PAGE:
Withdrawal From 401k To Pay Off Debt – If you’re in the process of paying off credit cards, car loans, or student loans, you know that every extra dollar of debt helps. But if you’re starting to think of your retirement fund as a way to dig yourself out of a hole, wait!
While it may be tempting, taking money out of an IRA to pay off debt is a terrible idea. Not only can that money come with outrageous early withdrawal penalties and taxes, but it also steals from you in the future. We’ve broken down what happens when you pay off your retirement fund early, and we’ll tell you how to pay off your debt without raiding your IRA.
Withdrawal From 401k To Pay Off Debt
Or you read every letter, an IRA (Individual Retirement Account) is a great tool for building wealth and ensuring a dignified retirement. But the key word here is
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. Dave Ramsey says you shouldn’t take money out of your IRA early unless it’s to avoid bankruptcy or foreclosure. Why? Because using your pension fund for anything other than a pension can incur high costs.
Money withdrawn from an IRA early (before age 59 1/2) must be rolled over to another retirement account within 60 days to be considered a “tax-free rollover.” We repeat: 60 days! Otherwise, the government will absorb its cuts in the form of fines and taxes. So if you’re withdrawing money from your 401(k) because you’re changing jobs and want to move it to a new company, make sure you do it within the 60-day period. That way, you won’t lose any of your savings. After all, it’s your hard-earned money and you deserve to keep as much as possible. Also note that tax-free rollovers can only be made once every 12 months.
When those 60 days are up, the IRA money is considered paid out. And the penalties and taxes you’ll have to pay on that money depend on the type of retirement account it came from: a 401(k), traditional IRA, or Roth IRA.
Early withdrawals from a 401(k) come with a 10% penalty. You also have to pay tax on anything you take out, but the IRS usually automatically withholds 20%. And if you withdraw a significant amount, you could end up in a higher tax bracket as a result. So if you took $20,000 from your 401(k) and that puts you in the 22% tax bracket, you might only get about $12,000-$13,000 (depending on income taxes) when it’s all added up.
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And because 401(k)s are funded with pre-tax dollars, you’ll still have to pay taxes on anything you take out, even after age 59. But there are some exceptions to paying penalties for early 401(k) withdrawals, which we’ll discuss later.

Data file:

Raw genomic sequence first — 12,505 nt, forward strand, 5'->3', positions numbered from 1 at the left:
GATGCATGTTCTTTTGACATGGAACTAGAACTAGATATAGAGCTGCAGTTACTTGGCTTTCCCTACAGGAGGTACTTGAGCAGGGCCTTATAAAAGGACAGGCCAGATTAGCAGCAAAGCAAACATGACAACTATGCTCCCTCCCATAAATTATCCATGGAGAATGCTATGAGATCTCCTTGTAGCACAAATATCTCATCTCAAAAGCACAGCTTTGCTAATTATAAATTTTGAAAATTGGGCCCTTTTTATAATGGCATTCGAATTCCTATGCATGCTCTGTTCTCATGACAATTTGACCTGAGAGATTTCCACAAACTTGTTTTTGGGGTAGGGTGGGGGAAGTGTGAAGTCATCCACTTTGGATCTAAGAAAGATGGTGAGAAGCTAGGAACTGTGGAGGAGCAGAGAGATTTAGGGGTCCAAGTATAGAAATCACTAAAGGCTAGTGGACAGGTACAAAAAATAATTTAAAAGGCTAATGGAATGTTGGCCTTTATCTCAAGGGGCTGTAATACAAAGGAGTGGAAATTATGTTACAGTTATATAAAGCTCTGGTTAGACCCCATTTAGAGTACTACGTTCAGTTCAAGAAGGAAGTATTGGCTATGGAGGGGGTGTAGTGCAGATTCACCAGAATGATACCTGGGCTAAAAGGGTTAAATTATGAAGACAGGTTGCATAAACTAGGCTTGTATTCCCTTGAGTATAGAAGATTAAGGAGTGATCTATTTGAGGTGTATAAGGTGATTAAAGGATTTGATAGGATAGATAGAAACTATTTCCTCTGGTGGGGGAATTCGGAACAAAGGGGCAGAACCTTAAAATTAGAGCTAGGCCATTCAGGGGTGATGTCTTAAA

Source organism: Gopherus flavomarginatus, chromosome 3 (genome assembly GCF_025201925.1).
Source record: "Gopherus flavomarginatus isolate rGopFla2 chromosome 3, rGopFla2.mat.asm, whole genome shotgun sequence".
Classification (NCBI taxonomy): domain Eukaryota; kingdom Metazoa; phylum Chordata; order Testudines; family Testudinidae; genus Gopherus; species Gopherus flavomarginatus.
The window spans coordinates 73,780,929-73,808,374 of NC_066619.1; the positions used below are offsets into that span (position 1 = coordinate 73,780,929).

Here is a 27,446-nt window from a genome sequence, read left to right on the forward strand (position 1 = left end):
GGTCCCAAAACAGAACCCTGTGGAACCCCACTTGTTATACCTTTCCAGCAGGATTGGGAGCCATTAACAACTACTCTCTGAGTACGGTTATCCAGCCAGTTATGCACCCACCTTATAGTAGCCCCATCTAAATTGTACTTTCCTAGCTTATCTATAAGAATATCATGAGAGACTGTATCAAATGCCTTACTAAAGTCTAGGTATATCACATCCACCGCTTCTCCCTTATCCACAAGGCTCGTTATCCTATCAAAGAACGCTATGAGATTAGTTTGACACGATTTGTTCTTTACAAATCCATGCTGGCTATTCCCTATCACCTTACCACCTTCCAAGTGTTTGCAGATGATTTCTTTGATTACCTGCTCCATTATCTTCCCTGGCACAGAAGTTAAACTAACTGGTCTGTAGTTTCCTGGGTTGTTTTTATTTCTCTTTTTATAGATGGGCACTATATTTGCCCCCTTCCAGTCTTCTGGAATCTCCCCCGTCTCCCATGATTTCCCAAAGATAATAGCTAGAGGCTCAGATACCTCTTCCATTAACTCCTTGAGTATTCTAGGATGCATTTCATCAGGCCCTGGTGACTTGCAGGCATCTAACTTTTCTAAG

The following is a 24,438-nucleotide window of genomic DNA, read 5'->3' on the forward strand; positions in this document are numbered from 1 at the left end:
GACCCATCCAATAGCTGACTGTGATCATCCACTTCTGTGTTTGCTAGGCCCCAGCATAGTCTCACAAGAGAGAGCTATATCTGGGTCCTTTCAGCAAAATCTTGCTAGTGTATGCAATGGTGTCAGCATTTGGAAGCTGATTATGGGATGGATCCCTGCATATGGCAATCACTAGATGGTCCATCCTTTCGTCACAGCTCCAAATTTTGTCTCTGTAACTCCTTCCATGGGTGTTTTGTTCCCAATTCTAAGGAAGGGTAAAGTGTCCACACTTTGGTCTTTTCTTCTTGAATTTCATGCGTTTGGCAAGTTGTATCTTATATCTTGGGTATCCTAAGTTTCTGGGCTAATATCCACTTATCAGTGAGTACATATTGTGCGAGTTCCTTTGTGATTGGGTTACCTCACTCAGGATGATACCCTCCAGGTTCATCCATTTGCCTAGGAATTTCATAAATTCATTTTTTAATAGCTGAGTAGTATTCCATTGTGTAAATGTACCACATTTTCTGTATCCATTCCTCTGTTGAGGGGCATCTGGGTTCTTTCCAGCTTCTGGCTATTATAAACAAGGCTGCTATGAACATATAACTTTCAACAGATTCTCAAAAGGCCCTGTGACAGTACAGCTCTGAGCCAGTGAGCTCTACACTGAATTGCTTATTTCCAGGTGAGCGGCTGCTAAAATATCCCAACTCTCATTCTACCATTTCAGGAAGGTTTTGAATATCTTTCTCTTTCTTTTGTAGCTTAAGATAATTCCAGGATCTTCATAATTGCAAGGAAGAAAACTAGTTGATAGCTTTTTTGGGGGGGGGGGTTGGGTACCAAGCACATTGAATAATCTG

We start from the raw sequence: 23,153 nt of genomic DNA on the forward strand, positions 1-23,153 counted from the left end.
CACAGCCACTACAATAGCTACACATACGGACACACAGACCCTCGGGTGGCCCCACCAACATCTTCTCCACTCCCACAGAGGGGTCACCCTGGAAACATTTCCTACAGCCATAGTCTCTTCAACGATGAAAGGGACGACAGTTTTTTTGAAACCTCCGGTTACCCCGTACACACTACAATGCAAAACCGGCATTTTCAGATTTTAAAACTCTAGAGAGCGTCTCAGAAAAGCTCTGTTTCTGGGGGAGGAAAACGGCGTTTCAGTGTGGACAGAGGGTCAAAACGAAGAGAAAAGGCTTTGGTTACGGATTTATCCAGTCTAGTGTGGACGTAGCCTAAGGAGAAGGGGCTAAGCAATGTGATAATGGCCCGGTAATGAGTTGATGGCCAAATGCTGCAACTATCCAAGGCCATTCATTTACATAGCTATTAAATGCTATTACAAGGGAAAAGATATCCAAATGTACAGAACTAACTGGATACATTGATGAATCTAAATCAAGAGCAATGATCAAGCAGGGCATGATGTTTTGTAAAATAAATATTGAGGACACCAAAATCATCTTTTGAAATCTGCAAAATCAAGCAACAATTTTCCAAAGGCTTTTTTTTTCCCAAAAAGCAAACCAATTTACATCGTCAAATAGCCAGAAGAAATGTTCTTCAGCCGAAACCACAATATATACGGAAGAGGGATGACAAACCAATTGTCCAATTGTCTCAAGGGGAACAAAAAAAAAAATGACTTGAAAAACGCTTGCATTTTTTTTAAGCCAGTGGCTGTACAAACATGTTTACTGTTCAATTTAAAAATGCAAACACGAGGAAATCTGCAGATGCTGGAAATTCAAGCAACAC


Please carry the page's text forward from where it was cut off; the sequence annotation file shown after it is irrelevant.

But if you’re thinking about taking money out of your 401(k) to cover expenses or pay down debt, ask yourself: Do I really want to borrow money at 30% interest? Of course not! Sometimes you just need to do the math to figure out what you’d actually be losing.
Taking money out of a traditional IRA before 59 ½ also results in a 10% penalty. There’s no automatic withholding, but you’ll still have to pay federal and state income taxes on the amount you withheld when it comes time to file your taxes.
Like a 401(k), there are some exceptions to the early withdrawal penalty for traditional IRAs (we’ll get to that in a minute). But even if you can take money out of your IRA, that doesn’t mean you should. Instead of having to pay 30% to the government, you can make regular deposits into a savings account and use 100% of that money for expenses you know are coming, like helping your kids get into college or buying a house. Don’t steal from yourself just because it’s easy now.
Taxes On 401(k) Withdrawals & Contributions
Because a Roth IRA uses after-tax dollars but becomes tax-free (one of the reasons we love it so much), you can withdraw all of your contributions regardless of your age and without penalty or tax. But to withdraw income (also called compound interest growth), you must be at least 59 ½
The Roth IRA itself must be at least five years old. Otherwise, you must pay a 10% early withdrawal fee, plus all taxes.